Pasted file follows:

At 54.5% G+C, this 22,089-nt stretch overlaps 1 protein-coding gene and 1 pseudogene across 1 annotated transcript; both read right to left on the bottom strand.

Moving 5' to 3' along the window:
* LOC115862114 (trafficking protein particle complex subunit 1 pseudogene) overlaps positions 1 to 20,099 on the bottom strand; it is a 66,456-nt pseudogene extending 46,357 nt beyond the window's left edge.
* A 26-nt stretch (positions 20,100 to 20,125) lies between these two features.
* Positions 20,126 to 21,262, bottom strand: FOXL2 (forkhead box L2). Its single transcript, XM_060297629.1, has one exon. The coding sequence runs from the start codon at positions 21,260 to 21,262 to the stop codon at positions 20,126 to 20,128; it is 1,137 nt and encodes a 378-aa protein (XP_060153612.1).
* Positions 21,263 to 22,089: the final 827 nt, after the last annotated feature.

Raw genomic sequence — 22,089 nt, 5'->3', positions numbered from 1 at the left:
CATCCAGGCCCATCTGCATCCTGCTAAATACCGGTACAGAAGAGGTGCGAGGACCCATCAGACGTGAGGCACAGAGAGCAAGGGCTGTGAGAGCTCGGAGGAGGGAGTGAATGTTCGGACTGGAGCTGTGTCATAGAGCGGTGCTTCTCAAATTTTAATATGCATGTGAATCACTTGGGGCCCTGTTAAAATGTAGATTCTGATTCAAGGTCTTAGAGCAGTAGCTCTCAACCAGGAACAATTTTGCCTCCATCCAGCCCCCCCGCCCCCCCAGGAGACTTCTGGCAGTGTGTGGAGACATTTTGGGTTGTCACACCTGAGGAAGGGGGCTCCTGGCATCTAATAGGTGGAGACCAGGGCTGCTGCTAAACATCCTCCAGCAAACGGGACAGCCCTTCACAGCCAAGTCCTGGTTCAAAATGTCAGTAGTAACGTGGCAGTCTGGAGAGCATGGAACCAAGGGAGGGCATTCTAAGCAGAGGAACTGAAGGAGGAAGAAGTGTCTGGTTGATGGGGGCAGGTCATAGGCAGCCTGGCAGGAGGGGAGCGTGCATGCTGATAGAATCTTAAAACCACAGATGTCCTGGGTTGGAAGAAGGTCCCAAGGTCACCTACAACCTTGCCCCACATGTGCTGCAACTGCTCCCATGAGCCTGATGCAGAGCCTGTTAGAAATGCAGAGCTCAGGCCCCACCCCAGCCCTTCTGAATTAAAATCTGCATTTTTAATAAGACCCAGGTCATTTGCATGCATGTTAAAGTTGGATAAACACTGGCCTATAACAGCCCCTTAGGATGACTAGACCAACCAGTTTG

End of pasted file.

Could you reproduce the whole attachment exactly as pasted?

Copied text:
At 54.5% G+C, this 22,089-nt stretch overlaps 1 protein-coding gene and 1 pseudogene across 1 annotated transcript; both read right to left on the bottom strand.

Moving 5' to 3' along the window:
* LOC115862114 (trafficking protein particle complex subunit 1 pseudogene) overlaps positions 1 to 20,099 on the bottom strand; it is a 66,456-nt pseudogene extending 46,357 nt beyond the window's left edge.
* A 26-nt stretch (positions 20,100 to 20,125) lies between these two features.
* Positions 20,126 to 21,262, bottom strand: FOXL2 (forkhead box L2). Its single transcript, XM_060297629.1, has one exon. The coding sequence runs from the start codon at positions 21,260 to 21,262 to the stop codon at positions 20,126 to 20,128; it is 1,137 nt and encodes a 378-aa protein (XP_060153612.1).
* Positions 21,263 to 22,089: the final 827 nt, after the last annotated feature.

Raw genomic sequence — 22,089 nt, 5'->3', positions numbered from 1 at the left:
CATCCAGGCCCATCTGCATCCTGCTAAATACCGGTACAGAAGAGGTGCGAGGACCCATCAGACGTGAGGCACAGAGAGCAAGGGCTGTGAGAGCTCGGAGGAGGGAGTGAATGTTCGGACTGGAGCTGTGTCATAGAGCGGTGCTTCTCAAATTTTAATATGCATGTGAATCACTTGGGGCCCTGTTAAAATGTAGATTCTGATTCAAGGTCTTAGAGCAGTAGCTCTCAACCAGGAACAATTTTGCCTCCATCCAGCCCCCCCGCCCCCCCAGGAGACTTCTGGCAGTGTGTGGAGACATTTTGGGTTGTCACACCTGAGGAAGGGGGCTCCTGGCATCTAATAGGTGGAGACCAGGGCTGCTGCTAAACATCCTCCAGCAAACGGGACAGCCCTTCACAGCCAAGTCCTGGTTCAAAATGTCAGTAGTAACGTGGCAGTCTGGAGAGCATGGAACCAAGGGAGGGCATTCTAAGCAGAGGAACTGAAGGAGGAAGAAGTGTCTGGTTGATGGGGGCAGGTCATAGGCAGCCTGGCAGGAGGGGAGCGTGCATGCTGATAGAATCTTAAAACCACAGATGTCCTGGGTTGGAAGAAGGTCCCAAGGTCACCTACAACCTTGCCCCACATGTGCTGCAACTGCTCCCATGAGCCTGATGCAGAGCCTGTTAGAAATGCAGAGCTCAGGCCCCACCCCAGCCCTTCTGAATTAAAATCTGCATTTTTAATAAGACCCAGGTCATTTGCATGCATGTTAAAGTTGGATAAACACTGGCCTATAACAGCCCCTTAGGATGACTAGACCAACCAGTTTG